Here’s One Company That’s Really Psyched About EPA’s Big Climate-Change Rule

SHELBIANA, KY - JUNE 3: A bulldozer operates atop a coal mound at the CCI Energy Slones Branch Terminal June 3, 2014 in Shelbiana, Kentucky. New regulations on carbon emissions proposed by the Obama administration have reportedly angered politicians on both sides of the aisle in energy-producing states such as Kentucky and West Virginia.
National Journal
Ben Geman
Aug. 13, 2014, 12:29 p.m.

Sev­er­al big in­dustry groups have come out with guns blaz­ing against the En­vir­on­ment­al Pro­tec­tion Agency’s draft plan to slash car­bon emis­sions from the na­tion’s coal-fired power plants.

But some com­pan­ies see op­por­tun­ity in the reg­u­la­tion at the cen­ter of the White House cli­mate-change agenda. Case in point: Opower, the soft­ware and data com­pany that works with util­it­ies to help cus­tom­ers save en­ergy.

Im­prov­ing en­ergy ef­fi­ciency is among the ma­jor ways that EPA en­vi­sions states and power com­pan­ies com­ply­ing with the reg­u­la­tion. Opower CEO Daniel Yates is happy about what that could mean for his com­pany.

“These EPA guidelines will work their way through state gov­ern­ments over the next few years. This is just a first step, so there is no im­me­di­ate im­pact on our busi­ness, but we ex­pect it to be a power­ful long-term driver for ex­pan­sion of en­ergy-ef­fi­ciency policy and fu­ture op­por­tun­it­ies,” he told ana­lysts on a con­fer­ence call Tues­day, ac­cord­ing to a tran­script on the fin­an­cial news web­site Seek­ing Al­pha.

The rule has some heavy-hit­ting op­pos­i­tion from such groups as the U.S. Cham­ber of Com­merce and the Na­tion­al As­so­ci­ation of Man­u­fac­tur­ers. But the Opower ex­ec­ut­ive’s new com­ments un­der­score how EPA’s pro­pos­al means very dif­fer­ent things for dif­fer­ent types of com­pan­ies.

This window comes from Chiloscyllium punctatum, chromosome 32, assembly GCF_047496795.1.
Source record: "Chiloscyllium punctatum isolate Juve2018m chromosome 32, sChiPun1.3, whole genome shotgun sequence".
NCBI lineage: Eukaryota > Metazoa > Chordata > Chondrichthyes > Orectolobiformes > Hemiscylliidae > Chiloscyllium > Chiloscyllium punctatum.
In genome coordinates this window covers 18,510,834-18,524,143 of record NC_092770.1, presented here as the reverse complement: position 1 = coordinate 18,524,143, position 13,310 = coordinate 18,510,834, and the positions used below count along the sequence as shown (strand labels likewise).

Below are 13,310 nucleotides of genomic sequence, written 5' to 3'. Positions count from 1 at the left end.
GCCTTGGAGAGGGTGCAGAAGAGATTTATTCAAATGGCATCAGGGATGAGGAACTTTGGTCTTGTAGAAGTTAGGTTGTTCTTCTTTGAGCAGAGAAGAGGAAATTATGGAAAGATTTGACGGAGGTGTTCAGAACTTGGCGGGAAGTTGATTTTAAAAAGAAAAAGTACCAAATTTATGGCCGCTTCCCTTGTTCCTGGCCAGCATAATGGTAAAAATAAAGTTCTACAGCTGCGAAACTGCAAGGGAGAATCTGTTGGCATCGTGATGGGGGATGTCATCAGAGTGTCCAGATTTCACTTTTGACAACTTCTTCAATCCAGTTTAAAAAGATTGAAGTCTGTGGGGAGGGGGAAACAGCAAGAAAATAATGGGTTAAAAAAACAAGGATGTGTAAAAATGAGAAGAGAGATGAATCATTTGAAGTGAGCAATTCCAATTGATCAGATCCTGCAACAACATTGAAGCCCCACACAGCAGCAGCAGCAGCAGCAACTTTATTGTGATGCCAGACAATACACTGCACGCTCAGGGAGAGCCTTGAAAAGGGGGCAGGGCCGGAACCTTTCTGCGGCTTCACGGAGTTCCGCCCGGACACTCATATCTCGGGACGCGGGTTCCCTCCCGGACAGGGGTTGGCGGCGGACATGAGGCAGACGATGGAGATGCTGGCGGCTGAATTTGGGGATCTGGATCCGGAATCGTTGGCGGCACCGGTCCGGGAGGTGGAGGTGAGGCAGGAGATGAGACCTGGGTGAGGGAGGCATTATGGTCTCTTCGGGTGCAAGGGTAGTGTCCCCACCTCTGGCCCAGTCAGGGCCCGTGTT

A parade of busi­ness and coal in­terests re­cently wrote a let­ter to EPA bash­ing the plan. Yet re­new­able-power in­terests are op­tim­ist­ic about the reg­u­la­tion that would push elec­tri­city pro­duc­tion away from coal and to­ward clean­er-burn­ing gas and re­new­ables. The oil and gas in­dustry’s biggest trade group op­poses the rule, but a sep­ar­ate group rep­res­ent­ing nat­ur­al pro­du­cers hasn’t joined the at­tacks.

And the elec­tric power in­dustry is far from mono­lith­ic. How in­di­vidu­al com­pan­ies gen­er­ate power (coal, gas, re­new­ables, and nuc­le­ar), in what pro­por­tion, and their in­vest­ment strategies will help dic­tate how those com­pan­ies fare un­der the plan. How in­di­vidu­al states im­ple­ment the rule will also mat­ter.

That vari­ation is one reas­on why the Edis­on Elec­tric In­sti­tute, which rep­res­ents for-profit power com­pan­ies, has is­sued only a rather neut­ral state­ment on the rule thus far.

The draft rule that EPA un­veiled in June seeks to cut over­all emis­sions from the na­tion’s power sec­tor by 30 per­cent by 2030. Yates, the Opower chief, cau­tioned Tues­day that the com­pany doesn’t ex­pect “im­me­di­ate im­pacts.” This re­flects the fact that the earli­est that states would have to sub­mit com­pli­ance plans is mid-2016, and the emis­sions curbs are phased in over 15 years.

“But we do feel really ex­cited about its abil­ity to ex­pand ef­fi­ciency, hope­fully across every state in the coun­try over the next sev­er­al years,” said Yates, whose com­pany’s paid ad­vis­ory board in­cludes former White House cli­mate czar Car­ol Brown­er, GOP mes­saging guru Frank Luntz, and Jim Mess­ina, who was Pres­id­ent Obama’s 2012 cam­paign man­ager.

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